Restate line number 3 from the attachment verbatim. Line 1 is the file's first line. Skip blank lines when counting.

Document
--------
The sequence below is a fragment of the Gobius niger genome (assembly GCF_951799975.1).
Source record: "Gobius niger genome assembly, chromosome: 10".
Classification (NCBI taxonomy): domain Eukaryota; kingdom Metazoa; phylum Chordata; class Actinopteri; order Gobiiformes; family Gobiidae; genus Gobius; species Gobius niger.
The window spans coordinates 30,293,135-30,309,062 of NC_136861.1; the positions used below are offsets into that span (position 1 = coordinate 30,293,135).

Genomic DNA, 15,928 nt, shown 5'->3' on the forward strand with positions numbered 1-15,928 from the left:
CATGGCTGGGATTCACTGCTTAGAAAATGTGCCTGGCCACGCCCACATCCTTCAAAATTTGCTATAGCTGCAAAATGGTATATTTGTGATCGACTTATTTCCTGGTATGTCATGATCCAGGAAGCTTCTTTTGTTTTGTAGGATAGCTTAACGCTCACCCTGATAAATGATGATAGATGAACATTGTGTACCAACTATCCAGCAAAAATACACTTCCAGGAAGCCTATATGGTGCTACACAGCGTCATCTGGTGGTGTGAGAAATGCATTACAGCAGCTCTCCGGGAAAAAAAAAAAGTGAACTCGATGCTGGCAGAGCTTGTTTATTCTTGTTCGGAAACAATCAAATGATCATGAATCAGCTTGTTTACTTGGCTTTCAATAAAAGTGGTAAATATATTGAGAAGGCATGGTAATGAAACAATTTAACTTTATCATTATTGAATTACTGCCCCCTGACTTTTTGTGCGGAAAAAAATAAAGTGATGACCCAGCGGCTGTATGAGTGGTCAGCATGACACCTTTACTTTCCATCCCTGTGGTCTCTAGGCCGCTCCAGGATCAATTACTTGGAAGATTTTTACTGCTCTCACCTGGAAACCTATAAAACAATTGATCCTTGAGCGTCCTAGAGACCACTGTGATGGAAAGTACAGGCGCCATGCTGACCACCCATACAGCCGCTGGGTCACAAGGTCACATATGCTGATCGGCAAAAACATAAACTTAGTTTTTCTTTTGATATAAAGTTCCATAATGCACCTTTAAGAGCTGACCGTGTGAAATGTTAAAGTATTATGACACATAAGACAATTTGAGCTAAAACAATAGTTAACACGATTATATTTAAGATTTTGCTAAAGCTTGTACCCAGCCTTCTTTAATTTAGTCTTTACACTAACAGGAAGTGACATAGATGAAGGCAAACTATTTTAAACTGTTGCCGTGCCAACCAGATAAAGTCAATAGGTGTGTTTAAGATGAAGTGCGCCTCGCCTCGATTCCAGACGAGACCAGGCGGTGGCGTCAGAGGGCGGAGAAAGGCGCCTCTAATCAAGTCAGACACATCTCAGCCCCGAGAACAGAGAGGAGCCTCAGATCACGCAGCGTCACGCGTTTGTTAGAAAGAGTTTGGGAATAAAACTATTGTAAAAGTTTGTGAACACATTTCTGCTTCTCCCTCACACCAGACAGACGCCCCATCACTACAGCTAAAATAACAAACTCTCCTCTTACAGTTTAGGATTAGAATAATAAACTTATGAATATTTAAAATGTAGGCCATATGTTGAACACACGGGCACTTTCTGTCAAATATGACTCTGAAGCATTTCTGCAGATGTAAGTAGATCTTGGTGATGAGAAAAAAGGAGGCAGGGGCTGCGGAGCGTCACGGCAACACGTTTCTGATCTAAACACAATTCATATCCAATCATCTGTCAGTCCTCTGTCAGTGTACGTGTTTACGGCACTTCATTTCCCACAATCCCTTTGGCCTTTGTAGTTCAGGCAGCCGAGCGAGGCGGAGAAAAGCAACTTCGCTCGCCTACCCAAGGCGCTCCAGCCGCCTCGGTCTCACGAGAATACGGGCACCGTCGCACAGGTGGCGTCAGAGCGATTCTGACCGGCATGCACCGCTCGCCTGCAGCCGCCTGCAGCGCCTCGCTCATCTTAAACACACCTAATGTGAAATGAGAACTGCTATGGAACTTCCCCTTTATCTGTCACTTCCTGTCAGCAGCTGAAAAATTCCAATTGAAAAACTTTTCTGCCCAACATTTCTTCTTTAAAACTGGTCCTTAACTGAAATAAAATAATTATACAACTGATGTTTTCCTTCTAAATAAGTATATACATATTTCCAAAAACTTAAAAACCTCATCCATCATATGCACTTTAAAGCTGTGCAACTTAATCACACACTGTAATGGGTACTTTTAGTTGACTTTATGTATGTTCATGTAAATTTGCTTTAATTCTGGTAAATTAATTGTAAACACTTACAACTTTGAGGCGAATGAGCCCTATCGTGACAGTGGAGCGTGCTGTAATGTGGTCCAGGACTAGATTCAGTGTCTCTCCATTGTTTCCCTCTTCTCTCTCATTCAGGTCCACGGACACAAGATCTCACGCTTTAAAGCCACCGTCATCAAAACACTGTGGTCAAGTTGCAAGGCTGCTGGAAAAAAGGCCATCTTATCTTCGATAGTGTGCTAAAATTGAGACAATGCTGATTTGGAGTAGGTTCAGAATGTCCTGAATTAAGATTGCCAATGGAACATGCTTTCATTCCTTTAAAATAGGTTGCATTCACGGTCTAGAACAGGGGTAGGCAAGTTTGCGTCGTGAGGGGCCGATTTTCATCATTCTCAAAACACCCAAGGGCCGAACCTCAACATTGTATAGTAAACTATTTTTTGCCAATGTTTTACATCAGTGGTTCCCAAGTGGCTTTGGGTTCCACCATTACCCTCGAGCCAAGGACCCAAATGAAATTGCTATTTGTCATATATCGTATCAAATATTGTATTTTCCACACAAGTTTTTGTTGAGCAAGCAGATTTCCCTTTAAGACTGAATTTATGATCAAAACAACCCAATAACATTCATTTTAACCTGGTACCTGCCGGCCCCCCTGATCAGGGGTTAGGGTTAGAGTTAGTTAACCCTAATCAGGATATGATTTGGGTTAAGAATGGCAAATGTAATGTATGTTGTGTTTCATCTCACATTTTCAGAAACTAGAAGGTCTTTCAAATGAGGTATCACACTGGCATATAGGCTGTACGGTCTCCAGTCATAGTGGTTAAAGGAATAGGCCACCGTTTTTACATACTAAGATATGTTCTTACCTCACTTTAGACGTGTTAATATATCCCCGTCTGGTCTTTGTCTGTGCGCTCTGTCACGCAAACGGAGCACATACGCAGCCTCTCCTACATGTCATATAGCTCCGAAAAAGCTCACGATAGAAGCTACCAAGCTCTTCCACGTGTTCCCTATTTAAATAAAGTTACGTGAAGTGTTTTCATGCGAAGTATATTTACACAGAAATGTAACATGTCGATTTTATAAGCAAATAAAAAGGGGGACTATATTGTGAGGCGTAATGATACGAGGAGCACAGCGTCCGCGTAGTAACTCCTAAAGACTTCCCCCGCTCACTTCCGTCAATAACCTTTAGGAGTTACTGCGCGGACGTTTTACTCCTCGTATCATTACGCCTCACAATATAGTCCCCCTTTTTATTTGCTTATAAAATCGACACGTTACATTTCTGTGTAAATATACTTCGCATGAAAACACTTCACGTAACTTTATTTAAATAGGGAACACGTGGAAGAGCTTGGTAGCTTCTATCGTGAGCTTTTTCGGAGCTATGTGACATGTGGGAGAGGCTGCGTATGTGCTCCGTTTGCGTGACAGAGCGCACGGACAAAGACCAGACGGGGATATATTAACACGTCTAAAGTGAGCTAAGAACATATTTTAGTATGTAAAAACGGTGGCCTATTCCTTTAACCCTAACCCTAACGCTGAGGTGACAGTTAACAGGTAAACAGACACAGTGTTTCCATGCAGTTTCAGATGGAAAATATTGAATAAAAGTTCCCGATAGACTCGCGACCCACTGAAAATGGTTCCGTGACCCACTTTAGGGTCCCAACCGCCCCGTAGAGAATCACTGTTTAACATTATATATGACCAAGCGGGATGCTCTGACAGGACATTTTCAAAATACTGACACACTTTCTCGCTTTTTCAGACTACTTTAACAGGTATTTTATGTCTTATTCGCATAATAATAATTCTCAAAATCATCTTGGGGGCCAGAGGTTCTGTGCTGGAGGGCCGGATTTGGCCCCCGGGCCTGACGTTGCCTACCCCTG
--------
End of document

Classification (NCBI taxonomy): domain Eukaryota; kingdom Metazoa; phylum Chordata; class Actinopteri; order Gobiiformes; family Gobiidae; genus Gobius; species Gobius niger.